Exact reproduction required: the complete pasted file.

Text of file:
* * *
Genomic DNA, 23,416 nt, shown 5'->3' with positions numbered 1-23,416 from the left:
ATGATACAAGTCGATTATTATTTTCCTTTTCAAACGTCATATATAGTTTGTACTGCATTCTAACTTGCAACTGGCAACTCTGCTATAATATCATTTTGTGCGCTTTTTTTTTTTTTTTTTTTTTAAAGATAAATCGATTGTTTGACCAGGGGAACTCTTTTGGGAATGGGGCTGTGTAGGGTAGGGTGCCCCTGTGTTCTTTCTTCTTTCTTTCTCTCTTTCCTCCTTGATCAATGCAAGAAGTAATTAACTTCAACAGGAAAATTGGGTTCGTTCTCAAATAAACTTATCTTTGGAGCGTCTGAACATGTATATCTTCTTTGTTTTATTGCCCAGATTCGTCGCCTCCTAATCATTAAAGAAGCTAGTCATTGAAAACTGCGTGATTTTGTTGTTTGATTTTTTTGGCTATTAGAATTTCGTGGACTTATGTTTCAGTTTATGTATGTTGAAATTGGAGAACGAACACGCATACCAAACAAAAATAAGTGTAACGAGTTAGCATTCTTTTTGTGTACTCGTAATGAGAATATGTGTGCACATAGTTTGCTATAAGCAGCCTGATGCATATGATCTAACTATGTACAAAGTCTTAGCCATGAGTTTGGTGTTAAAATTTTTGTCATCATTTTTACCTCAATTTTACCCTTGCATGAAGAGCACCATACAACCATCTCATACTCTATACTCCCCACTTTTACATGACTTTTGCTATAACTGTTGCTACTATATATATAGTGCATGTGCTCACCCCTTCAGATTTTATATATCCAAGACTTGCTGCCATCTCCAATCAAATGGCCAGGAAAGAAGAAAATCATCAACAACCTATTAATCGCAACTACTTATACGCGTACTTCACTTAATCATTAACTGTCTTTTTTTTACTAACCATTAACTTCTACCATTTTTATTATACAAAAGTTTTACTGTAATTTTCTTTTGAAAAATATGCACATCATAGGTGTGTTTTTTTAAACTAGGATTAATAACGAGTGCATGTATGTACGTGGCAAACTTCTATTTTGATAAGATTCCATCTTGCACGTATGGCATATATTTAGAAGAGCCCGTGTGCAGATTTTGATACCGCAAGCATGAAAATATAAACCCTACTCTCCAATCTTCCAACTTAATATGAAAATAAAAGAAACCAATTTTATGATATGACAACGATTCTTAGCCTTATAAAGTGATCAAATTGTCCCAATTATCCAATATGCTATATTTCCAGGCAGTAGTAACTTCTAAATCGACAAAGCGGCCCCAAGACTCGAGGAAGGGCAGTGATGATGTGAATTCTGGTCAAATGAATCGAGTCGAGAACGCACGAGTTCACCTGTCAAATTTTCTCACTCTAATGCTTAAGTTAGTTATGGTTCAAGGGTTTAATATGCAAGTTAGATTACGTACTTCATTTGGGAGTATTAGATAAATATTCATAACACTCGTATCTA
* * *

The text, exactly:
Genomic DNA, 23,416 nt, shown 5'->3' with positions numbered 1-23,416 from the left:
ATGATACAAGTCGATTATTATTTTCCTTTTCAAACGTCATATATAGTTTGTACTGCATTCTAACTTGCAACTGGCAACTCTGCTATAATATCATTTTGTGCGCTTTTTTTTTTTTTTTTTTTTTAAAGATAAATCGATTGTTTGACCAGGGGAACTCTTTTGGGAATGGGGCTGTGTAGGGTAGGGTGCCCCTGTGTTCTTTCTTCTTTCTTTCTCTCTTTCCTCCTTGATCAATGCAAGAAGTAATTAACTTCAACAGGAAAATTGGGTTCGTTCTCAAATAAACTTATCTTTGGAGCGTCTGAACATGTATATCTTCTTTGTTTTATTGCCCAGATTCGTCGCCTCCTAATCATTAAAGAAGCTAGTCATTGAAAACTGCGTGATTTTGTTGTTTGATTTTTTTGGCTATTAGAATTTCGTGGACTTATGTTTCAGTTTATGTATGTTGAAATTGGAGAACGAACACGCATACCAAACAAAAATAAGTGTAACGAGTTAGCATTCTTTTTGTGTACTCGTAATGAGAATATGTGTGCACATAGTTTGCTATAAGCAGCCTGATGCATATGATCTAACTATGTACAAAGTCTTAGCCATGAGTTTGGTGTTAAAATTTTTGTCATCATTTTTACCTCAATTTTACCCTTGCATGAAGAGCACCATACAACCATCTCATACTCTATACTCCCCACTTTTACATGACTTTTGCTATAACTGTTGCTACTATATATATAGTGCATGTGCTCACCCCTTCAGATTTTATATATCCAAGACTTGCTGCCATCTCCAATCAAATGGCCAGGAAAGAAGAAAATCATCAACAACCTATTAATCGCAACTACTTATACGCGTACTTCACTTAATCATTAACTGTCTTTTTTTTACTAACCATTAACTTCTACCATTTTTATTATACAAAAGTTTTACTGTAATTTTCTTTTGAAAAATATGCACATCATAGGTGTGTTTTTTTAAACTAGGATTAATAACGAGTGCATGTATGTACGTGGCAAACTTCTATTTTGATAAGATTCCATCTTGCACGTATGGCATATATTTAGAAGAGCCCGTGTGCAGATTTTGATACCGCAAGCATGAAAATATAAACCCTACTCTCCAATCTTCCAACTTAATATGAAAATAAAAGAAACCAATTTTATGATATGACAACGATTCTTAGCCTTATAAAGTGATCAAATTGTCCCAATTATCCAATATGCTATATTTCCAGGCAGTAGTAACTTCTAAATCGACAAAGCGGCCCCAAGACTCGAGGAAGGGCAGTGATGATGTGAATTCTGGTCAAATGAATCGAGTCGAGAACGCACGAGTTCACCTGTCAAATTTTCTCACTCTAATGCTTAAGTTAGTTATGGTTCAAGGGTTTAATATGCAAGTTAGATTACGTACTTCATTTGGGAGTATTAGATAAATATTCATAACACTCGTATCTA